Quote:
I need a efficient mapping from pixel (x,y) to tile address

Assuming 4 256-tile banks, and a name table sequentially filled with 0-255, 0-255, 0-255, 0-191:

BankIndex: Y >> 6;
TileIndex: (Y << 2) AND %11100000 + (X >> 3);
TileRow: Y AND %00000111;
Plane0Address: TileIndex << 4 + TileRow;
Plane1Address: Plane0Address + 8;

NOTE: You can actually calculate the tile index differently if you arrange the relevant 5 bits of X and the relevant 3 bits of Y in different ways if it makes the calculation simpler, you just have to change the name table layout to reflect this.

To manipulate individual pixels of a row, you can use the index (X AND %00000111) to load a mask from the following tables:

Code:
PixelMasksSet:
   .db %10000000
   .db %01000000
   .db %00100000
   .db %00010000
   .db %00001000
   .db %00000100
   .db %00000010
   .db %00000001

PixelMasksClear:
   .db %01111111
   .db %10111111
   .db %11011111
   .db %11101111
   .db %11110111
   .db %11111011
   .db %11111101
   .db %11111110

Then you can OR the bytes from the pattern tables with the values from the first table to set bits, or AND them with the values from the second table to clear bits.

Quote:
I need to pull the 16 bytes of tile data from the CHR-RAM, put it in NES RAM, apply the mask, then write the data back. Either I split this up over two frames (one read, one write) or I somehow eleminate the need for the read from CHR-RAM altogether.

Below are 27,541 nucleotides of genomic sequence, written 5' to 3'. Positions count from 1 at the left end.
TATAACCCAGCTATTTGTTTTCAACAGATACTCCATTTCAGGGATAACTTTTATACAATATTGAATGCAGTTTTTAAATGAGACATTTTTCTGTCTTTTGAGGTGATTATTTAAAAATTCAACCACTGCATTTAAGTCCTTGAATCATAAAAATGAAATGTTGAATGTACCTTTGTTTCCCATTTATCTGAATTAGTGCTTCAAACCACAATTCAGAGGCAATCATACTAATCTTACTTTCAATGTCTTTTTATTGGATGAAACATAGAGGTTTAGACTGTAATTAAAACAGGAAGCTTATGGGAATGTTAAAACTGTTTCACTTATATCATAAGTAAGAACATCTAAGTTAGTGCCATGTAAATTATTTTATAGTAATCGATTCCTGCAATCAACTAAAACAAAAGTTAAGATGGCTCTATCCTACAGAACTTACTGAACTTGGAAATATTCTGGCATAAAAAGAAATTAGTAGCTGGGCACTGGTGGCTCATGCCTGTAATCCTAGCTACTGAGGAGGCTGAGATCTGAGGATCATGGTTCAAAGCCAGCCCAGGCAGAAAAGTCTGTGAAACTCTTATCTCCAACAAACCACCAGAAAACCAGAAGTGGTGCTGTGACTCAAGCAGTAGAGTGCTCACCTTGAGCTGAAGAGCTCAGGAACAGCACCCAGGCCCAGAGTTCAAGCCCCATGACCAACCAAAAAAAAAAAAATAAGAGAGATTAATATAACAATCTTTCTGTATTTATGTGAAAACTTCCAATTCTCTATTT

To eliminate the read you'd have to buffer all tiles in WRAM. There are mappers that allow you to have up to 32KB of WRAM.

Quote:
How does QIX do this?

I'm not familiar with this game.

Quote:
How much memory is there in CHR-RAM compared to CHR-ROM? And given there is only 1 bit in the rendering mask to indicate the tile page (typically background or sprite), how could you set it to a different page other than 1 or 0?

Bankswitching on the cartridge side.

Quote:
If the background tile is temporarily in NES RAM, pixel level collision detections should be a simple masking check, correct? If my sprite is at (x,y) on the screen, I get the tile data for the background directly behind it. I then calculate what the offset (dx,dy) that sprite is from the upper left pixel in the tile. This gives me an " AND " mask which I can then apply to the tile data and see if there is overlap.

Yes, you can do it like this. I advise against using sprite coordinates and dimensions in favor of logical object coordinates and bounding boxes though.


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PostPosted: Thu May 11, 2017 11:19 am 
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tepples wrote:
Lucradan wrote:
And given there is only 1 bit in the rendering mask to indicate the tile page (typically background or sprite), how could you set it to a different page other than 1 or 0?

Mappers that support bankswitched CHR ROM also support bankswitched CHR RAM. On MMC3, for example, you'd write a window number (0 through 5) to $8000, then a 1K bank number (0 through 31) to $8001.

Just to point out, this requires emulator support for the latest version of the iNES format to specify the CHR-RAM size. Emulators that are up to date are okay with this, but if you want your game to run on older emulators, PowerPak, etc. this isn't really an option.


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PostPosted: Thu May 11, 2017 11:57 am 
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rainwarrior wrote:
Emulators that are up to date are okay with this, but if you want your game to run on older emulators, PowerPak, etc. this isn't really an option.